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    then when you put it back in you will remove a vertex of the same color that is not A or B |dw:1442979373481:dw|

  45. dan815
    • one year ago
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    in this way since there are no cycles you must remove a point from the end where it only has 1 degree

  46. dan815
    • one year ago
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    and that case is very easy to prove

  47. dan815
    • one year ago
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    since you will never remove a point thhat you preoviously removed from this tn+1 graph in this process you must end up at an end point

  48. dan815
    • one year ago
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    would this work?

  49. ganeshie8
    • one year ago
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    that looks rather complicated but the construction definitely works!

  50. dan815
    • one year ago
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    ya that looks like a lot to write in this one proof lol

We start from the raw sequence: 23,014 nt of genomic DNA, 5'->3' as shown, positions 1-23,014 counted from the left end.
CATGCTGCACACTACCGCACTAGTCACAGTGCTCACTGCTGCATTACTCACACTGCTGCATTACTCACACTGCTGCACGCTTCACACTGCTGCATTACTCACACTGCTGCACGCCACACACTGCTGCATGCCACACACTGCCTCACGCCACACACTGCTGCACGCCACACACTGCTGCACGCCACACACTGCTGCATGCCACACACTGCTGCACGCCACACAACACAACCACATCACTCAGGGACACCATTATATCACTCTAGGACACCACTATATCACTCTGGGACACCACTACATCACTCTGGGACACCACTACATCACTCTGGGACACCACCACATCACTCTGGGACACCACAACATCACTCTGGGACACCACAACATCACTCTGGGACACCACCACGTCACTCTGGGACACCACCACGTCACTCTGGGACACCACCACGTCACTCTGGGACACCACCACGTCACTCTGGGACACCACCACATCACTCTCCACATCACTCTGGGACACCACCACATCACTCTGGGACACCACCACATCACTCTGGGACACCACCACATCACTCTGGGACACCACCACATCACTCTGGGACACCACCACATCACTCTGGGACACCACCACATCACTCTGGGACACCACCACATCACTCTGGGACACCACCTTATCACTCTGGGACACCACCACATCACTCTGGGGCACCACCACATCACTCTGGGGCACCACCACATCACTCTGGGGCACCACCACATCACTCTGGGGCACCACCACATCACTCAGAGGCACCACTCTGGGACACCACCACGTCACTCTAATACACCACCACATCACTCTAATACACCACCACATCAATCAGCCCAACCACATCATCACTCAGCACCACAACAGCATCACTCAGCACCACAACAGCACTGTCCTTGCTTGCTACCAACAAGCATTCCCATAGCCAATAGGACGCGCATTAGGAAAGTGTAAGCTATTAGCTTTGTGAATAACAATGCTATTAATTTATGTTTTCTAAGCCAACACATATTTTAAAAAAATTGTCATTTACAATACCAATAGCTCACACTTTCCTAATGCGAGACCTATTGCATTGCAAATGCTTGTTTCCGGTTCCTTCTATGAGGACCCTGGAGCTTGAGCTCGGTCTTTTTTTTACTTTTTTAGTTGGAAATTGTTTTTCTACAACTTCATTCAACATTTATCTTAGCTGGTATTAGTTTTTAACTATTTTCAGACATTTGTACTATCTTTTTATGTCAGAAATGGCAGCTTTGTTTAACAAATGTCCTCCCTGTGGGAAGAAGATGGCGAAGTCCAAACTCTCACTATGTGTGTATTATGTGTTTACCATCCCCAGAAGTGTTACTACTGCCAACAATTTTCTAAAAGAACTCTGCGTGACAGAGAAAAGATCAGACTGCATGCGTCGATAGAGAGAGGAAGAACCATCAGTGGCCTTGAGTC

51. ganeshie8
    • one year ago
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    i have a better idea

  52. dan815
    • one year ago
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    okay go on

  53. ganeshie8
    • one year ago
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    it is simple

  54. ganeshie8
    • one year ago
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    lets just make a choice of which vertex we remove

  55. dan815
    • one year ago
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    oh omg lol xD

  56. dan815
    • one year ago
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    ya okay that is done

  57. ganeshie8
    • one year ago
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    simply remove a "leaf vertex", the problem is solved :)

  58. dan815
    • one year ago
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    yep

  59. ganeshie8
    • one year ago
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    how do you know a leaf vertex always exists ?

  60. dan815
    • one year ago
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    well i can just say this, there is an end point to every tree once i remove the end point pof a tn+1 graph we have tn graph, and a tn graph can be chromatic 2 then when i connect my end point back in i will make sure its not equal to its adj point thus mainintg chromatic 2

  61. ganeshie8
    • one year ago
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    looks neat !

  62. dan815
    • one year ago
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    thanks a lot for your help